Saturday AM


Madelyn van der Hoogt

You can have a perfectly happy weaving life doing what’s been done before— following project instructions or using someone else’s design ideas. But that’s like saying you can have a perfectly happy life without leaving your state. Understanding blocks is your ticket to the wider world of weaving and this seminar is your passport to travel, teaching you the basics of using unit weaves and profile drafts.

Prerequisites: “advanced” beginner and up.

Materials Fee: $5 for handout booklet. Students provide pencils, paper, and good eraser.


#1-­‐02 SUPPLEMENTARY WARP TECHNIQUES: Weaving with Extra Warps -­‐ 9:00

Peggy Osterkamp

Supplementary warps are extra warps not needed for the foundation, or main cloth. Made separately they float on top of the cloth for patterning. When they are not showing on the surface, they float below the cloth. This differs from double weave in that the threads can be removed and a stable cloth remains.

Supplementary warps can be weighted separately or put on a separate beam. How much weight, moving the weights, and what to use for the weights will be discussed.

This seminar addresses how the warps are made, beamed, threaded, and woven. The draft design is the basis of how this technique works. Yarns and looms best suited for this technique will be included. This one-­‐shuttle weave is very efficient for production work. Precious yarns can be used sparingly and effectively because they are only used for patterning or to enrich a ground weave. The designs can be very flexible with a variety of patterns possible on one warp.

Prerequisites: intermediate weavers.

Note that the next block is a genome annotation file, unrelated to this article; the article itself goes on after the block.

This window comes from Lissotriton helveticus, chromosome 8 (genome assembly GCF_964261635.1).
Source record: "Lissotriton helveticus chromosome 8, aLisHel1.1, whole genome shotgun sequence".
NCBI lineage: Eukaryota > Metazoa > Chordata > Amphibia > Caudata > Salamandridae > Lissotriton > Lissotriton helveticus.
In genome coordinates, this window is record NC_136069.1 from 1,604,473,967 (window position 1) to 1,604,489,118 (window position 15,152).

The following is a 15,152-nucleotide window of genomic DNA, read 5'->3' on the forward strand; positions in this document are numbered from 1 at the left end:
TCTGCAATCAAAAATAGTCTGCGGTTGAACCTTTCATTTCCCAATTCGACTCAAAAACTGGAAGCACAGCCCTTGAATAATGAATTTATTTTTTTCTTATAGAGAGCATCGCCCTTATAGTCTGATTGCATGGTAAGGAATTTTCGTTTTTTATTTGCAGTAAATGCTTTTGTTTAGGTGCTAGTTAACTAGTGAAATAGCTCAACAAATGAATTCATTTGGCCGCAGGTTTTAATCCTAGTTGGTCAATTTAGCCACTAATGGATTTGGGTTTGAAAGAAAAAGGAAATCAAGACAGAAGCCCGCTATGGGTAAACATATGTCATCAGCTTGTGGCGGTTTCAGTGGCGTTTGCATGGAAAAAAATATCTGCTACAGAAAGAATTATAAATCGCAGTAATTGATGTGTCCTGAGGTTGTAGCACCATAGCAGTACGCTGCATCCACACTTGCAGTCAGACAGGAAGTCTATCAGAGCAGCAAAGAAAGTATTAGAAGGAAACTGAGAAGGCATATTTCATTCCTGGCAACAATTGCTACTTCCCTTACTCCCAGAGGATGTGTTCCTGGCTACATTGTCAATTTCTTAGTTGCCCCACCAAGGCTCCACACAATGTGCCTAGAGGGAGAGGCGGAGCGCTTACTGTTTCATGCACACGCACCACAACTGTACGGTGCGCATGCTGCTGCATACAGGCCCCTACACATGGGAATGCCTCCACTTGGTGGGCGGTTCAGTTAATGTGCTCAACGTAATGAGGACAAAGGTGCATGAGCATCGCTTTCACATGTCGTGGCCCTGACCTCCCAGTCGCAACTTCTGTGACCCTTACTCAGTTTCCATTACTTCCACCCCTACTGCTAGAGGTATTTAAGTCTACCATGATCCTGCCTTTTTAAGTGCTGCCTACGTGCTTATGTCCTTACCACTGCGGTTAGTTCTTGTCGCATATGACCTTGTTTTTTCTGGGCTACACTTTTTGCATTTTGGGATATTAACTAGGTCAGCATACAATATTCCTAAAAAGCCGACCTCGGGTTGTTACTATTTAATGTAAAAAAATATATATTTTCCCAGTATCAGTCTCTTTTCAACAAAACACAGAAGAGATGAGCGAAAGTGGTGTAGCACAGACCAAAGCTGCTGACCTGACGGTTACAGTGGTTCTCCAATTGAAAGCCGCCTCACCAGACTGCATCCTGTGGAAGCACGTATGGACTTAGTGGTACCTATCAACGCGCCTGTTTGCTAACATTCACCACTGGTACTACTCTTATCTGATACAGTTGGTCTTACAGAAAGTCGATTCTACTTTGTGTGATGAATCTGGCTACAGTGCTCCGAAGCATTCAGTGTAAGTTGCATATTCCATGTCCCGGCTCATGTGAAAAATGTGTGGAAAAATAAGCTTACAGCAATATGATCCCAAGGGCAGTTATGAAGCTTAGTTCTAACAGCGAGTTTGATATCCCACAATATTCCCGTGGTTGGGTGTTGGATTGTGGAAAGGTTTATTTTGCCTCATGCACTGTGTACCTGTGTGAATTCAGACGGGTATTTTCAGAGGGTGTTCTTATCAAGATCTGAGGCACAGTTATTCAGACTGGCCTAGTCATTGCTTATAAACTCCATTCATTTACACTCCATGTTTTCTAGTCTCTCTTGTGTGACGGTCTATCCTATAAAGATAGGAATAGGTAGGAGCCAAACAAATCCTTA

Materials Fee: $5. Students provide note taking materials, sharp pencil and eraser.



Sheila O’Hara

Now is your chance to get drafting and designing experience in the unique multiple warp weave structure that Sheila has been developing since 1976. Artwork and reversible functional items can be created using simple, elegant loom controlled designs or more complex imagery, using a pick-­‐up technique. Drafting will be explained for both 8 and 16 shafts, adaptable to 24 -­‐ 40 shafts. Students must have a basic understanding of drafting. An entertaining and informative slide lecture will cover the development of Sheila’s tapestries from Compu-­‐Dobby to hand jacquard looms. Students will be inspired to make warps with more than three colors & learn to laugh at weaving jokes.

Prerequisites: intermediate to advanced weaver -­‐ drafting knowledge required.

Materials Fee: $7 for handouts. Materials list provided after registration.



Lexi Boeger

This class will cover the basic technique of Navaho Plying, then turn it on its ear. For project #1 you will spin a highly textured single (extreme thick and thin, using multiple materials for texture changes) and then Navajo Ply it. We will explore how dramatic singles change this otherwise traditional technique into something surprising. For project #2 (Navajo Multi-­‐ply) you will experiment with using multiple plies and learn how to control them so that one dominates the others allowing you, the spinner, to dictate color changes and textural emphasis.

Prerequisites: Beginner spinner.

Materials Fee: none. Instructor will provide some fiber at no charge. Students bring spinning wheel, 5-­‐6 oz. wild and crazy fiber, semi-­‐felted farm wool, sari silk, you name it. Mix it up!


#1-­‐05 “WHAT DO I HAVE?” -­‐ 8:30

Stephenie Gaustad